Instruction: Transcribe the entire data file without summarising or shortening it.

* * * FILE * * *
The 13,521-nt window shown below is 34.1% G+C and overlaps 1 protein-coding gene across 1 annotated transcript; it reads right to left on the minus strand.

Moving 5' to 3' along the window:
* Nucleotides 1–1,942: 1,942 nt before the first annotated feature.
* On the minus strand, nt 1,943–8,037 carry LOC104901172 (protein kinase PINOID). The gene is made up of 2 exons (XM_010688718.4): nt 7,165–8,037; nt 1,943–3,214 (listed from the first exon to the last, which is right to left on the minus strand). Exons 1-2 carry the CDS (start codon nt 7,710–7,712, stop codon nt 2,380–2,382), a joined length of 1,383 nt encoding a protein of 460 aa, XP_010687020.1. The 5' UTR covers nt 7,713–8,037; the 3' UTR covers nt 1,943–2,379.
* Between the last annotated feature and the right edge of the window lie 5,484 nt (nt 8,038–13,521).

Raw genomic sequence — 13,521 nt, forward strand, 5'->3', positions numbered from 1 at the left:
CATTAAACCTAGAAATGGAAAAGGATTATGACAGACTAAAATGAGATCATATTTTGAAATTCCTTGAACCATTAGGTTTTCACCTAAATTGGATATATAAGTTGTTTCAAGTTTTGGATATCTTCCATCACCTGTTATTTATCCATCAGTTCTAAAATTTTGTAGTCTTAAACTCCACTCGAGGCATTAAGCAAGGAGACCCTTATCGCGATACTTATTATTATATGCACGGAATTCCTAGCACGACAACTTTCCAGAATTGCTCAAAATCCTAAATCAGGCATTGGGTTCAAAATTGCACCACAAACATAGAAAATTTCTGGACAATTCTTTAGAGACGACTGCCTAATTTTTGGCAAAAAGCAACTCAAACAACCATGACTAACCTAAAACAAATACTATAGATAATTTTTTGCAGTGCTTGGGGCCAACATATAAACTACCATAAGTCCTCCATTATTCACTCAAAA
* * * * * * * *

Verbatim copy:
The 13,521-nt window shown below is 34.1% G+C and overlaps 1 protein-coding gene across 1 annotated transcript; it reads right to left on the minus strand.

Moving 5' to 3' along the window:
* Nucleotides 1–1,942: 1,942 nt before the first annotated feature.
* On the minus strand, nt 1,943–8,037 carry LOC104901172 (protein kinase PINOID). The gene is made up of 2 exons (XM_010688718.4): nt 7,165–8,037; nt 1,943–3,214 (listed from the first exon to the last, which is right to left on the minus strand). Exons 1-2 carry the CDS (start codon nt 7,710–7,712, stop codon nt 2,380–2,382), a joined length of 1,383 nt encoding a protein of 460 aa, XP_010687020.1. The 5' UTR covers nt 7,713–8,037; the 3' UTR covers nt 1,943–2,379.
* Between the last annotated feature and the right edge of the window lie 5,484 nt (nt 8,038–13,521).

Raw genomic sequence — 13,521 nt, forward strand, 5'->3', positions numbered from 1 at the left:
CATTAAACCTAGAAATGGAAAAGGATTATGACAGACTAAAATGAGATCATATTTTGAAATTCCTTGAACCATTAGGTTTTCACCTAAATTGGATATATAAGTTGTTTCAAGTTTTGGATATCTTCCATCACCTGTTATTTATCCATCAGTTCTAAAATTTTGTAGTCTTAAACTCCACTCGAGGCATTAAGCAAGGAGACCCTTATCGCGATACTTATTATTATATGCACGGAATTCCTAGCACGACAACTTTCCAGAATTGCTCAAAATCCTAAATCAGGCATTGGGTTCAAAATTGCACCACAAACATAGAAAATTTCTGGACAATTCTTTAGAGACGACTGCCTAATTTTTGGCAAAAAGCAACTCAAACAACCATGACTAACCTAAAACAAATACTATAGATAATTTTTTGCAGTGCTTGGGGCCAACATATAAACTACCATAAGTCCTCCATTATTCACTCAAAA